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Public-private partnerships on dwindling to-do list, Patrick says

Before he leaves office in January, Governor Deval Patrick hopes to get the state’s feet wet with some public-private partnerships to fund transportation projects.

“The resources we have to pay for these improvements are limited, and that requires us to think creatively about how we deliver the projects people want responsibly. And public-private partnerships are one of these creative solutions,” Patrick told people from the private sector at the state Transportation Building on Wednesday.

As the Transportation Board’s senior counsel, Owen Kane, walked the executives through the legal framework for public-private partnerships, easels displayed two potential opportunities: express toll lanes on Route 3 south of Boston, and a third highway bridge across the Cape Cod Canal.


One schematic for a canal bridge showed a path that veered off from Route 28, crossed the canal between the Sagamore and Bourne bridges — both built in 1935 — and linked up with Route 6. Another plan showed a “twin” bridge alongside the Sagamore.

The Route 3 plan would add lanes to deal with rush-hour traffic, creating “managed” or “express” toll lanes with either dynamic pricing that corresponds to traffic or fixed tolls, depending on the time of day.

Launching a public-private partnership in the remaining 2½ months of the Patrick administration would cap what has been an emphasis on advancing transportation projects and resolving disputes over how to fund them.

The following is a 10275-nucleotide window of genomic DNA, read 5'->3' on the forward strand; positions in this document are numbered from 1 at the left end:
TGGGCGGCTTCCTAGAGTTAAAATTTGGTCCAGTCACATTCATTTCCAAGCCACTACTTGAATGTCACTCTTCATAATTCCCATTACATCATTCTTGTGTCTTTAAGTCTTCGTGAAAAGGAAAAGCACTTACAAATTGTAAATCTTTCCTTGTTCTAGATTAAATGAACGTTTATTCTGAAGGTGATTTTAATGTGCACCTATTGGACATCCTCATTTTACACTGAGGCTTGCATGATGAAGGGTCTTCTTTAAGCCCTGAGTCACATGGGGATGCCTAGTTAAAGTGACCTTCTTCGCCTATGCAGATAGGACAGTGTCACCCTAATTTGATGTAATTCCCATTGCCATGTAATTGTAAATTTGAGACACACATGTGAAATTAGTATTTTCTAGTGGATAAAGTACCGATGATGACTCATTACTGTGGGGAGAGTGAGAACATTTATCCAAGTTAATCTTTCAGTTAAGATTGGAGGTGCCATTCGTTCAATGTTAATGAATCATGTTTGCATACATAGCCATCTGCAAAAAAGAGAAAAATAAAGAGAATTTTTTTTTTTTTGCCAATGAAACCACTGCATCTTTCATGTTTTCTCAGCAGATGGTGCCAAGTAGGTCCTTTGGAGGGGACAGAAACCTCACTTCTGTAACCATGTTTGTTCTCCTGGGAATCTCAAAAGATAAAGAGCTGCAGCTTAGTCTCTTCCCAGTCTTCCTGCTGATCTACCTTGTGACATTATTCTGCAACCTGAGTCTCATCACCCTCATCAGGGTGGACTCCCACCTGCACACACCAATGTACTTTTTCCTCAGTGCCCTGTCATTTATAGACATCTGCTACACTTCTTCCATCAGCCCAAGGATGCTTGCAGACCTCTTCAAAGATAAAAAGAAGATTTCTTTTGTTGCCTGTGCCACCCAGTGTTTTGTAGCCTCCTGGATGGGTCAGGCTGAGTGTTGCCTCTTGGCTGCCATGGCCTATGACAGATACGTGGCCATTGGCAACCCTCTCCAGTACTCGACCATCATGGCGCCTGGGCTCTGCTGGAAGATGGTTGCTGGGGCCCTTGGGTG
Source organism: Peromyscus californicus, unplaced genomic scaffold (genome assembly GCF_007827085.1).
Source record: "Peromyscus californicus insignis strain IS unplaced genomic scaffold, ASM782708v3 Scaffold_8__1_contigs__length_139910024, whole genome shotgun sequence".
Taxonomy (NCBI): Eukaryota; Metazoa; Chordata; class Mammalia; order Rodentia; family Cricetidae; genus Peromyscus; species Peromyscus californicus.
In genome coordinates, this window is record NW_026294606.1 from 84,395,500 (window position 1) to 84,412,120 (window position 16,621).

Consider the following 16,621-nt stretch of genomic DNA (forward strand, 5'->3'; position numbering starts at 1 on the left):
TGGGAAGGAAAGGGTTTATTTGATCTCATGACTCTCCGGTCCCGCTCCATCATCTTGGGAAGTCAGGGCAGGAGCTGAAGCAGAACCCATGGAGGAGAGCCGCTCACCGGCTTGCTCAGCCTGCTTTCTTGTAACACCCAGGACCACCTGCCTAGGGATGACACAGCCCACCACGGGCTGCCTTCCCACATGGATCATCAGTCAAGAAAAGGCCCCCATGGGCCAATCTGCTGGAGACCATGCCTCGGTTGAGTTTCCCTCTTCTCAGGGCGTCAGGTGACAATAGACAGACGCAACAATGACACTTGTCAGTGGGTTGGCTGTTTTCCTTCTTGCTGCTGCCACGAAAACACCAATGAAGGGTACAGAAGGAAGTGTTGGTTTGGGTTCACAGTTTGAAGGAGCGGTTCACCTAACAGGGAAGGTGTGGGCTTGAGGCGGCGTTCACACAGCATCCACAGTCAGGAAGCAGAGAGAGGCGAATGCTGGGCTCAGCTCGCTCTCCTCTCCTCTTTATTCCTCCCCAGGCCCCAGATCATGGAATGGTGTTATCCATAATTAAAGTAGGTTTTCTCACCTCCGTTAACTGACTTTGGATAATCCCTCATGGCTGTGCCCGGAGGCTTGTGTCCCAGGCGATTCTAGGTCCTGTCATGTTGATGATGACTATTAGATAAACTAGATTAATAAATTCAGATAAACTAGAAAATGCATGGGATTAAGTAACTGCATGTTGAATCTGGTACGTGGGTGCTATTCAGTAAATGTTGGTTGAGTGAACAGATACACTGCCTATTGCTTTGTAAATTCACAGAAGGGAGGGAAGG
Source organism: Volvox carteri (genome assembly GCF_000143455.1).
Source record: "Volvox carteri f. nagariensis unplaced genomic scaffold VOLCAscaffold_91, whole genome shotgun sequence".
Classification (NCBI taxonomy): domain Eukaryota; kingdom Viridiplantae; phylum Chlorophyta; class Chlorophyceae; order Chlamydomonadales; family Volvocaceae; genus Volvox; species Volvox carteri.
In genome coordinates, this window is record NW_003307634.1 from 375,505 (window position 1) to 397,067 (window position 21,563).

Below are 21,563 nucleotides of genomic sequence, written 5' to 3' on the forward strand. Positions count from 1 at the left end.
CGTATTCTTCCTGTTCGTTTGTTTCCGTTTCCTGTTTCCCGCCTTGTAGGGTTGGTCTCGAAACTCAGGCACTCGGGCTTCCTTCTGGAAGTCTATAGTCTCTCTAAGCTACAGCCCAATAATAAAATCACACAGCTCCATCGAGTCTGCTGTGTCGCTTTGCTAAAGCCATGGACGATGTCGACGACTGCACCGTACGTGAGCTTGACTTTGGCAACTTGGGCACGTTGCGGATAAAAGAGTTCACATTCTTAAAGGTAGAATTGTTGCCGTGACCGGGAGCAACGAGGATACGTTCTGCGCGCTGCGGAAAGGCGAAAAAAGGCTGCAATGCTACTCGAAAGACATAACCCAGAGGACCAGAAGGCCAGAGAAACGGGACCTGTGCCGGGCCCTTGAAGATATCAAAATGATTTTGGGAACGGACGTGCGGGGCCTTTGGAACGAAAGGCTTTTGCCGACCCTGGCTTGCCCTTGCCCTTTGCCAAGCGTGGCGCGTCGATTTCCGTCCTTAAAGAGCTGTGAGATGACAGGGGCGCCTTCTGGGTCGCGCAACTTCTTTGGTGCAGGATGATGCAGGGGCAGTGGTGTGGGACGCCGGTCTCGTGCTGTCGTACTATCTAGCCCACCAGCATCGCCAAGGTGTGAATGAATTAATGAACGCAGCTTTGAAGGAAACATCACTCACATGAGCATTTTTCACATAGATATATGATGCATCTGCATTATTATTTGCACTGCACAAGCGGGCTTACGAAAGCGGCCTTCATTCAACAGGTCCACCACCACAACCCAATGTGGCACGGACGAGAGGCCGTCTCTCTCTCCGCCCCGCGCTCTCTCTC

In his second term, Patrick pushed for revenue to fund transportation. The Legislature delivered a $500 million tax law over the governor’s veto. Patrick said it did not do enough. The Legislature soon repealed a key aspect of the law that taxed certain computer services.

Transportation Secretary Richard Davey plans to leave his job two months early, and on Wednesday Patrick told the executives he wants to give public-private partnerships a try in that remaining window of time.


One of the things they’d like to try, Patrick said, “is to launch a couple of projects to practice, to get used to PPP here in the Commonwealth, and get folks comfortable with their potential, with their efficiency, with the opportunity.”

Joseph Aiello, an executive at the asset manager Meridiam, said partnerships involve regular payments from the state in exchange for a private entity being responsible for construction and maintenance of infrastructure. Private entities can also take over tolls, Aiello said.

That “gives the government huge leverage over private-sector performance” and clarifies the private company is responsible for providing a well-built project and maintaining it.